A 'paradox of sport' is that in addition to the undisputed health benefits of physical activity, vigorous exertion may transiently increase the risk of acute cardiac events. In general, the risk of sudden cardiac death (SCD) approximately doubles during physical activity and is 2- to 3-fold higher in athletes compared to nonathletes. The incidence of SCD in young athletes is in fact very low, at around 1-3 per 100 000, but attracts much public attention. Variations in incidence figures may be explained by the methodology used for data collection and more importantly by differences between subpopulations of athletes. The incidence of SCD in older (≥35 years) athletes is higher and may be expected to rise, as more and older individuals take part in organized sports. SCD is often the first clinical manifestation of a potentially fatal underlying cardiovascular disorder and usually occurs in previously asymptomatic athletes. In the young (<35 years), SCD is mainly due to congenital/inherited cardiac abnormalities, whilst coronary artery disease (CAD) is the most common cause in older athletes. Cardiac screening including family/personal history, physical examination and resting electrocardiogram (ECG) may identify individuals at risk and has the potential to decrease the risk of SCD in young athletes. Screening including the ECG has a high sensitivity for underlying disease in young athletes, but the specificity needs to be improved, whereas the sensitivity of screening without the use of ECG is very low. The screening modality recommended for young athletes is of limited value in older athletes, who should receive individualized screening with cardiac stress testing for patients with high risk of underlying CAD. As cardiovascular screening will never be able to identify all athletes at risk, adequate preparedness is vital in case of a potentially fatal event at the sporting arena/facility. Firstly, we will review the magnitude of the problem of SCD in athletes of different ages, as well as the aetiology. Secondly, we will focus on how to prevent SCD in athletes of all ages, reviewing cardiovascular screening recommendations as well as emergency preparedness and arena safety. © 2013 The Association for the Publication of the Journal of Internal Medicine.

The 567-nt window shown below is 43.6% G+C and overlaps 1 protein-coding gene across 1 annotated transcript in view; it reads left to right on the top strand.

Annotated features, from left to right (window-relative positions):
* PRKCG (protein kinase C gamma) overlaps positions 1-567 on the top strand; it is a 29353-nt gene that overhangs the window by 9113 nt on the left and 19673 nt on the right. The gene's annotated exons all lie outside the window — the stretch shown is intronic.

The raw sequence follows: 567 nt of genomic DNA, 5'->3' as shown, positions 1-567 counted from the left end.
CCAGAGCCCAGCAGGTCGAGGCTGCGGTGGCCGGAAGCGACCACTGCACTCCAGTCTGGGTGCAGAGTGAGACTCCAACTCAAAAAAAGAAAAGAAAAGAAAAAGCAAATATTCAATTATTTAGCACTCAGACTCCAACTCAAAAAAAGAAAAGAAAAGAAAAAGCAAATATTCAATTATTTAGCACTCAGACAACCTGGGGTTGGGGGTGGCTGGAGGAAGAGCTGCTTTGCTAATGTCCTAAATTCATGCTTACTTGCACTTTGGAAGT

Larsson H.,The Swedish School of Sport and Health Sciences |
Karlefors I.,Umeå University
Sport, Education and Society | Year: 2015